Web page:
What's needed is a guest-worker program, so that people from Mexico can come to work the jobs Americans don't want, Aragon said.
Requirements 'for everybody'
The prospect of getting hit with fines for hiring undocumented workers doesn't faze Marty Thompson.
The vice president of human resources for Bar-S Foods Co., Thompson is confident his 1,700-strong workforce is legal. He has the paperwork to prove it, too.
Since 2000, the Phoenix-based company has been using the Basic Pilot Program, run by the U.S. Department of Homeland Security, to check the employment eligibility of its new hires.
Today, the program finds problems with about 10 percent of the Bar-S hires, who then have to have their documents checked.
Most of those problems are because of name changes that individuals failed to report to the Social Security Administration, or problems with compound last names, Thompson said. Problems that can be remedied easily.
It wasn't always so. In the early going, Bar-S would raise questions about an employee's documents, and, nine times out of 10, the individual wouldn't return to iron out the matter.
"I have a good idea why," Thompson said, since he suspects they were undocumented and realized they could get a job effortlessly at another packing house in Oklahoma, where Bar-S has the bulk of its workforce.
It's getting tougher to find documented workers since the word is out that Bar-S verifies employment status. This narrows the company's employment pool, and many of those qualified to work don't want to, he said.
"The Number 1 reason we can't get people, the Number 1 reason we're going offshore is people don't show up every day, on time," Thompson said. "You tell me what that's all about."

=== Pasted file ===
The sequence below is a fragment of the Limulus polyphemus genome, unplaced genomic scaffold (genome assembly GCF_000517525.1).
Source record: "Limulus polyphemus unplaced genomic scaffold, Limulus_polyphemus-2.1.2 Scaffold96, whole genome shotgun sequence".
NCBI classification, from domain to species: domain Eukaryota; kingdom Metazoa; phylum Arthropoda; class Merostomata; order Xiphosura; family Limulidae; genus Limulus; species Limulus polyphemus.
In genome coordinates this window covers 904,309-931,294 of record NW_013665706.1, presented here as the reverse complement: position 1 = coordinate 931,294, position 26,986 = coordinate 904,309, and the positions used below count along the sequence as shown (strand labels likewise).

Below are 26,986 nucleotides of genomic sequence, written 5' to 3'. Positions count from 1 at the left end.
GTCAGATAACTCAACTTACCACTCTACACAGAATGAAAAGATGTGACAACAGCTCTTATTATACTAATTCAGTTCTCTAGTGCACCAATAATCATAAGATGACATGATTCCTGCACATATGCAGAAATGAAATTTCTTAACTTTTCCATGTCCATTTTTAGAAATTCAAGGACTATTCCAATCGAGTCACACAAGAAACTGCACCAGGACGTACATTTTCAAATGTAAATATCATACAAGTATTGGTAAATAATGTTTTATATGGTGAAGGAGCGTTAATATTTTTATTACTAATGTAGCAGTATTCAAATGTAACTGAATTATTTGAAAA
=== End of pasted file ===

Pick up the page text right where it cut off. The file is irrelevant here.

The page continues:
Thompson is no fan of mandating new rules on employers.
But the Basic Pilot Program is a quick, easy way to ensure a documented workforce.
Thompson said he thinks that if policymakers are of a mind to require the program, they shouldn't stop at employers.
Mortgage brokers, bankers, automobile-finance shops and anyone else who deals with activities that move the economy should be required to run the simple check.
"The only way to do this is to have everybody play," he said.
Loopholes disturb cattleman
Norm Hinz spends his time riding herd on the 164,000 head of cattle in his feedlots.
He doesn't have time to ride herd on the legality of his employees' Social Security numbers.
Nor should he, said Hinz, general manager of Pinal Feeding Co.
"Sometimes, I think we're trying to cure the symptoms and not the disease," Hinz said.
Better to button down the border and work with employers on plugging the loopholes that everyone knows are exploited to get workers, he said.
With years of experience in the agricultural sector, Hinz sees the need for a guest-worker program.
"Maybe we could form some sort of union with Mexico to work together a little more closely," he said.
Hinz, who is president of the Arizona Cattle Feeders Association, said that attempts by Arizona lawmakers to make employers accountable for their hires' documented status are shortsighted and ignore the national scope of the issue of undocumented immigration.
Besides, it makes little sense to try to rid Arizona's employment rolls of every worker who may be in this country without papers, he said. Taking away jobs may lead to unintended problems.
"I don't think it means they'd go home," Hinz said. "I don't think they'd stop working. It'll just go underground."
Hinz said he's confident his staff of 150 is legally authorized to work.
He helped some of his workers get citizenship when amnesty was last offered in 1987-88. Those people still are working for him, he said.
"We've installed quite a few incentives for them," he said of his long-tenured staff.
Bonus pay, profit sharing and employer-paid health care have helped keep his staff on board for years.
Browniemaker follows rules
Kimberly Silva recently posted an entry-level baker's job for $10 an hour. The pay is better than the $8 to $8.50 most entry-level bakers are getting these days in the Valley, she said, but she's still having trouble filling the job.